Amazon Can Teach You How to Be a Pedophile

The Pedophile’s Guide to Love and Pleasure is now being sold on Amazon’s Kindle store.

Yes, that is an actual book. And yes, this is actually happening.

The author goes by the name of “Phillip R. Greaves, 2nd.” He/she has three other books in the Kindle store: A Government of Service to All, The Grand Delusion, and the beautifully named Our Gardens of Flesh.

The book’s synopsis (barely) reads:

This is my attempt to make pedophile situations safer for those juveniles that find themselves involved in them, by establishing certian rules for these adults to follow. I hope to achieve this by appealing to the better nature of pedosexuals, with hope that their doing so will result in less hatred and perhaps liter [sic] sentences should they ever be caught.

While this Greaves character is either a deeply disturbed human being or the owner of the worst sense of humor of all time, that’s not the point. Based on that summary, his book aims to teach the reader how to engage in pedophilia. And that’s not OK.

181 people have commented, nearly all asking for the book to be removed. But Amazon has been in this position before, and they didn’t budge. According to a statement, supposedly received by a commenter at Business Insider, Amazon issued the following:

As a retailer, our goal is to provide customers with the broadest selection possible so they can find, discover, and buy any item they might be seeking. That selection includes some items which many people may find objectionable. Therefore, the items offered on our website represent a wide spectrum of opinions on a variety of topics.

Let me assure you that does not support or promote hatred or criminal acts; we do support the right of every individual to make their own purchasing decisions. believes it is censorship not to sell certain titles because we believe their message is objectionable. Therefore, we’ll continue to make controversial works available in the United States and everywhere else, except where they’re prohibited by law. We also allow readers, authors, and publishers to express their views freely about these titles and other products we offer on our website. However, doesn’t endorse opinions expressed by individual authors, musical artists, or filmmakers.

But wouldn’t this be the time to make an exception? Amazon is a private company that can decide what books it sells. They’re under no obligation to sell this book. Yet they do. We understand wanting to promote “free speech,” but not when it’s unnecessarily condoning the exploitation of underage children. Whether or not Amazon likes to admit it, that’s what they’re really promoting.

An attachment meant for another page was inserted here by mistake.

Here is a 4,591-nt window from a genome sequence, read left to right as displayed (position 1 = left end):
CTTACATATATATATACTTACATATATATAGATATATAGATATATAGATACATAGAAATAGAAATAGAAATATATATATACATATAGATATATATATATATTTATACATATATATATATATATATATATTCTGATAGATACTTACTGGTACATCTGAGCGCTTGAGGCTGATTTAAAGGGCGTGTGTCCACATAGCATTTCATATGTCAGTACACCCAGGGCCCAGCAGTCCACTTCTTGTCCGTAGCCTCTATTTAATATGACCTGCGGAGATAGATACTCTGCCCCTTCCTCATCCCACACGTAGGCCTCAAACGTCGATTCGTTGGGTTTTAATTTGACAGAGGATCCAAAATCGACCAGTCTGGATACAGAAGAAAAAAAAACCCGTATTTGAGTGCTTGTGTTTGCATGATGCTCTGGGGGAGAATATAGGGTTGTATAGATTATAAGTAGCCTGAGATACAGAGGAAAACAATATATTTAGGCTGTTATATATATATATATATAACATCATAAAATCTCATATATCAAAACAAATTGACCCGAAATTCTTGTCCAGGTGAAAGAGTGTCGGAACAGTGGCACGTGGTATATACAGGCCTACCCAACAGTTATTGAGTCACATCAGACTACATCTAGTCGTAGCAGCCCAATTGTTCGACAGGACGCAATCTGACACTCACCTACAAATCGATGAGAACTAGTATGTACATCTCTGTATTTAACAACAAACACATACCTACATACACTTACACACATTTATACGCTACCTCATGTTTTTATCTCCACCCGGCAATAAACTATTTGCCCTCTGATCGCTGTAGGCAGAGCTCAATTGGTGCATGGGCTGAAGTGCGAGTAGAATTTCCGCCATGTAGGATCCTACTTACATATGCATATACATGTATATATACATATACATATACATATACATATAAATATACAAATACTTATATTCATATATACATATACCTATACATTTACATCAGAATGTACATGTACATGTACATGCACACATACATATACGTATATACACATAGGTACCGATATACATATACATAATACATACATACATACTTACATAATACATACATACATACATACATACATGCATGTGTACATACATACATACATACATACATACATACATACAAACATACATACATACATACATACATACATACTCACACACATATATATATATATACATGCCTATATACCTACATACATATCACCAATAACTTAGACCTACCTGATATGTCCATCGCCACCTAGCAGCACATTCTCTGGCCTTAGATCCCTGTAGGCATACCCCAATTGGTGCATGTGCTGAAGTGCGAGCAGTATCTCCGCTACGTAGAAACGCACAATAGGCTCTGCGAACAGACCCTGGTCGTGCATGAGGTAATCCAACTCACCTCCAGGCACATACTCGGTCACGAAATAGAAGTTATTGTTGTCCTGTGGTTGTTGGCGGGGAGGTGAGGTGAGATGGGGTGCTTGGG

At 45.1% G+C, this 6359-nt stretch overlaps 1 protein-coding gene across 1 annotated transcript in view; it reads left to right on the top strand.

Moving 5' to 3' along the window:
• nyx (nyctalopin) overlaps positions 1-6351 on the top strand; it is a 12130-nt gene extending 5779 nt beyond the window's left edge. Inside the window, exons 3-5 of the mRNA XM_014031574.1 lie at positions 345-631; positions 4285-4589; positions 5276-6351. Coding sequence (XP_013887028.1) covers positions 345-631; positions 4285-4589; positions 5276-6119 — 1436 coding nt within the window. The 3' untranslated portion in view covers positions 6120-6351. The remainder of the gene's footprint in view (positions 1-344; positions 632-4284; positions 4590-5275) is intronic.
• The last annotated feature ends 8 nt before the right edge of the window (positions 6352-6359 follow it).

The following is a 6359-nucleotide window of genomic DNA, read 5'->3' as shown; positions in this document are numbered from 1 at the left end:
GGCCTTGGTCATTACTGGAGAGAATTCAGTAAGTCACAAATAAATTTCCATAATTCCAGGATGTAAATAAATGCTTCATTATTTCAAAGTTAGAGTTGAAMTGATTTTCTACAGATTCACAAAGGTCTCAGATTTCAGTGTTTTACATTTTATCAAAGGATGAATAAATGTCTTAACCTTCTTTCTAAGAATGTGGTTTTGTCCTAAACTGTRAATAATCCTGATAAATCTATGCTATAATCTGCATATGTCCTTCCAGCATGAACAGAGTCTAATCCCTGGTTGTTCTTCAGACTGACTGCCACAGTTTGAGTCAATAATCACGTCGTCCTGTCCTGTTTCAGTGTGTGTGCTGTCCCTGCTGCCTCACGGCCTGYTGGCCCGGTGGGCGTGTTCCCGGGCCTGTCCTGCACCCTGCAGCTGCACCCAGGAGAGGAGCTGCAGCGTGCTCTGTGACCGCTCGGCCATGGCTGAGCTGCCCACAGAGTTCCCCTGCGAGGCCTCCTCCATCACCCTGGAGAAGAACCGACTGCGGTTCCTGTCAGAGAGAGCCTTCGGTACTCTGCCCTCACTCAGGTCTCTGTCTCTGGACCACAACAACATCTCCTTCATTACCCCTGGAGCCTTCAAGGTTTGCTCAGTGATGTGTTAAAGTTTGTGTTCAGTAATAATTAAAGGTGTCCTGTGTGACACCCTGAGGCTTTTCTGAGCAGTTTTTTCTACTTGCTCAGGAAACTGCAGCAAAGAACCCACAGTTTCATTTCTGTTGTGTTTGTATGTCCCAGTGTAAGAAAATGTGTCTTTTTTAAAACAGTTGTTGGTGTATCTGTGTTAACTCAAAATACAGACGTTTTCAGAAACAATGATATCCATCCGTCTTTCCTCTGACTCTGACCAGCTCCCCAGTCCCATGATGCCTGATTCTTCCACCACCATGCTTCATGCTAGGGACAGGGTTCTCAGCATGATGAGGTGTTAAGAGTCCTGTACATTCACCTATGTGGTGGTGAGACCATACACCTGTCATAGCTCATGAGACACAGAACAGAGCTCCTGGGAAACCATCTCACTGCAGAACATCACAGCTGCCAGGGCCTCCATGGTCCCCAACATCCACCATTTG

What do you think? Should Amazon pull the book? Or do you agree with the statement? Let us know in the comments.


About Ryan O'Hanlon

Ryan O'Hanlon is the managing editor of the Good Men Project. He used to play soccer and go to college. He's still trying to get over it. You can follow him on Twitter @rwohan.


  1. If I want to know how to effectively deal with my pedophilia I have the right to and if someone wants to write a book about this subject, they can because of the constitution of America. God Bless America.

  2. Pedophilia is a crime, the same way that internet policemen fight against pedophiles who distribute disturbing material over the web, this kind of enofrcement should be done with this kind of material…why would it be different here? should the existance of other undetected crimes, allow this to happen?

    Why should book promoting legal crimes be allowed?

    Shouldn’t Amazon be legally punished by this?

    • Pedophilia is a disorder. Committing a sexual or lewd act against or with a child is a crime.

      Use your terms correctly is you want to be taken seriously.

  3. Oliver Chettle says:

    This is nothing to do with free speech, which does not include an inalienable right to sell things through any particular retailer, and it is nothing to do with censorship, which in the true sense is only carried out by governments. I do wish people had not lost their understanding of these distinctions. It is about Amazon not having a sense of taste or decency, and not acting with the proper sense of protection of the strong towards the weak. People who sell products produced by others share responsibility for the effects of those products. This applies to books just as much as it applies to faulty electrical goods. There is no reason or justification for a bookseller to sell every book, it should take a view on the content of its products. That is not censorship, it is responsible adult conduct.

  4. I have a hard time listening to people trying to be philosophical and intelligent at the expense of being moral. Anyone with children has the sense to say “this book should never have been written and should never be sold.” I know some people like to pretend we are an advanced society by being “tolerant” of this type of garbage, but when are they going to wake up and realize they’ve gone too far? This is outrageous and I am disgusted listening to people try and defend a book about raping children.